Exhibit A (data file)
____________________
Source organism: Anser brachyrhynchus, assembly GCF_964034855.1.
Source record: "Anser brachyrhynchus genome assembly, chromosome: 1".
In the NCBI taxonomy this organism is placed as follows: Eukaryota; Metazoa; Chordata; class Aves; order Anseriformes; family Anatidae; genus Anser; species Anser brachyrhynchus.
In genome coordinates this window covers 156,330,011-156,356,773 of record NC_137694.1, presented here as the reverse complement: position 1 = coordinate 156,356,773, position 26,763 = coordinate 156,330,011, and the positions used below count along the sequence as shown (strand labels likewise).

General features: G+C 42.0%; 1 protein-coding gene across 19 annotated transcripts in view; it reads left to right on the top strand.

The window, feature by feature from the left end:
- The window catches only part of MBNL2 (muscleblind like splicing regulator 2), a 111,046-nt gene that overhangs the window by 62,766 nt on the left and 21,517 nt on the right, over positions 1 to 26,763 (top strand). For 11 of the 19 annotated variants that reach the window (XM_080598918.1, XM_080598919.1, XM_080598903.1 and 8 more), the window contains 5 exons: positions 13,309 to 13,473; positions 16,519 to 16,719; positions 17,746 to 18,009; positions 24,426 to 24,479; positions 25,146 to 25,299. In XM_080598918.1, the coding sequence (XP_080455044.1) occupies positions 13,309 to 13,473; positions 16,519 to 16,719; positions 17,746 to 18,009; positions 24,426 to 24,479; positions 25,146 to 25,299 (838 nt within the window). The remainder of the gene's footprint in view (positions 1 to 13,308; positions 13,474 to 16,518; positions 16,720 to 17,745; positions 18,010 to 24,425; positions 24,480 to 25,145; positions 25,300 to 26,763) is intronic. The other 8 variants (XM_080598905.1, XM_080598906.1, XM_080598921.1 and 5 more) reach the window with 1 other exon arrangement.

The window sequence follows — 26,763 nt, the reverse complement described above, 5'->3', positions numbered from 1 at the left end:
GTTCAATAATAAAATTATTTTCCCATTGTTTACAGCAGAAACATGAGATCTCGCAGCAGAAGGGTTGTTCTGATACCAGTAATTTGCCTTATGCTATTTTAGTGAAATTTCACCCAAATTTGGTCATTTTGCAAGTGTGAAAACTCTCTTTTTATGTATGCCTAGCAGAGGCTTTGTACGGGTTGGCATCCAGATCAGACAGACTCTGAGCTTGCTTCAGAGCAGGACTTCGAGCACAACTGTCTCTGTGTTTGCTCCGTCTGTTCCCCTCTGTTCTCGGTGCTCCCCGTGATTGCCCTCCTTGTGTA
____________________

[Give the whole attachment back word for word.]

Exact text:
Source organism: Anser brachyrhynchus, assembly GCF_964034855.1.
Source record: "Anser brachyrhynchus genome assembly, chromosome: 1".
In the NCBI taxonomy this organism is placed as follows: Eukaryota; Metazoa; Chordata; class Aves; order Anseriformes; family Anatidae; genus Anser; species Anser brachyrhynchus.
In genome coordinates this window covers 156,330,011-156,356,773 of record NC_137694.1, presented here as the reverse complement: position 1 = coordinate 156,356,773, position 26,763 = coordinate 156,330,011, and the positions used below count along the sequence as shown (strand labels likewise).

General features: G+C 42.0%; 1 protein-coding gene across 19 annotated transcripts in view; it reads left to right on the top strand.

The window, feature by feature from the left end:
- The window catches only part of MBNL2 (muscleblind like splicing regulator 2), a 111,046-nt gene that overhangs the window by 62,766 nt on the left and 21,517 nt on the right, over positions 1 to 26,763 (top strand). For 11 of the 19 annotated variants that reach the window (XM_080598918.1, XM_080598919.1, XM_080598903.1 and 8 more), the window contains 5 exons: positions 13,309 to 13,473; positions 16,519 to 16,719; positions 17,746 to 18,009; positions 24,426 to 24,479; positions 25,146 to 25,299. In XM_080598918.1, the coding sequence (XP_080455044.1) occupies positions 13,309 to 13,473; positions 16,519 to 16,719; positions 17,746 to 18,009; positions 24,426 to 24,479; positions 25,146 to 25,299 (838 nt within the window). The remainder of the gene's footprint in view (positions 1 to 13,308; positions 13,474 to 16,518; positions 16,720 to 17,745; positions 18,010 to 24,425; positions 24,480 to 25,145; positions 25,300 to 26,763) is intronic. The other 8 variants (XM_080598905.1, XM_080598906.1, XM_080598921.1 and 5 more) reach the window with 1 other exon arrangement.

The window sequence follows — 26,763 nt, the reverse complement described above, 5'->3', positions numbered from 1 at the left end:
GTTCAATAATAAAATTATTTTCCCATTGTTTACAGCAGAAACATGAGATCTCGCAGCAGAAGGGTTGTTCTGATACCAGTAATTTGCCTTATGCTATTTTAGTGAAATTTCACCCAAATTTGGTCATTTTGCAAGTGTGAAAACTCTCTTTTTATGTATGCCTAGCAGAGGCTTTGTACGGGTTGGCATCCAGATCAGACAGACTCTGAGCTTGCTTCAGAGCAGGACTTCGAGCACAACTGTCTCTGTGTTTGCTCCGTCTGTTCCCCTCTGTTCTCGGTGCTCCCCGTGATTGCCCTCCTTGTGTA